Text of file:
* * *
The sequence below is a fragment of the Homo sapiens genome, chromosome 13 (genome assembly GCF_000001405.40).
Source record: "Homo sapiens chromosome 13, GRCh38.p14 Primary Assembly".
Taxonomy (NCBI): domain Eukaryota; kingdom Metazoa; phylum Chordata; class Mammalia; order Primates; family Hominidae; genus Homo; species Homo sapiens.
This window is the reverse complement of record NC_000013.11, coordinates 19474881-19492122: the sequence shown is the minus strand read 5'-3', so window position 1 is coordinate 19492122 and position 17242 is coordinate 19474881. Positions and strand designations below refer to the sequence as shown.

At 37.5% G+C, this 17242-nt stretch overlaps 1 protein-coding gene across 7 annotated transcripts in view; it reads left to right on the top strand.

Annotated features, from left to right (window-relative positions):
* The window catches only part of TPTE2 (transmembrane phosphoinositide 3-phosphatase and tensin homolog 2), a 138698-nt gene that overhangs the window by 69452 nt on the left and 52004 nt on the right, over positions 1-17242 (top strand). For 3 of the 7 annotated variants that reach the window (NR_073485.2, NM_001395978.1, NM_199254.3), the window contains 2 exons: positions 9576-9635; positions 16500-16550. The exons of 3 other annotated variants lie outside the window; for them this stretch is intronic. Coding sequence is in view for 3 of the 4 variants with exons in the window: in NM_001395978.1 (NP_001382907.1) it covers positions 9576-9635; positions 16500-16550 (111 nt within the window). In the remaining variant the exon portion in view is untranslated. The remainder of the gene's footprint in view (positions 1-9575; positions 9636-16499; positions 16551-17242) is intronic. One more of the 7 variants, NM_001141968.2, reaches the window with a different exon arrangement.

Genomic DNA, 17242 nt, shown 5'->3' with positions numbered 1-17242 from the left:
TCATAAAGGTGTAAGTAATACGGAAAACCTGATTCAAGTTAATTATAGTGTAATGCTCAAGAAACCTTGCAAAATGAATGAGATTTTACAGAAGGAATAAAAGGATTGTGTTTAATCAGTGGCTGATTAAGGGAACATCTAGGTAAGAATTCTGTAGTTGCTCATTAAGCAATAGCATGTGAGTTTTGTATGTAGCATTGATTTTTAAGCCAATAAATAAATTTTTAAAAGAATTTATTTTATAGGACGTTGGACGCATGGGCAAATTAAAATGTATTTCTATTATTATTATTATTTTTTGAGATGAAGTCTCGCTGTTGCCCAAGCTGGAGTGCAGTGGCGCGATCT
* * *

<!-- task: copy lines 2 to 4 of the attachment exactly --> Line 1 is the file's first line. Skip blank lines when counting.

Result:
Source record: "Homo sapiens chromosome 13, GRCh38.p14 Primary Assembly".
Taxonomy (NCBI): domain Eukaryota; kingdom Metazoa; phylum Chordata; class Mammalia; order Primates; family Hominidae; genus Homo; species Homo sapiens.
This window is the reverse complement of record NC_000013.11, coordinates 19474881-19492122: the sequence shown is the minus strand read 5'-3', so window position 1 is coordinate 19492122 and position 17242 is coordinate 19474881. Positions and strand designations below refer to the sequence as shown.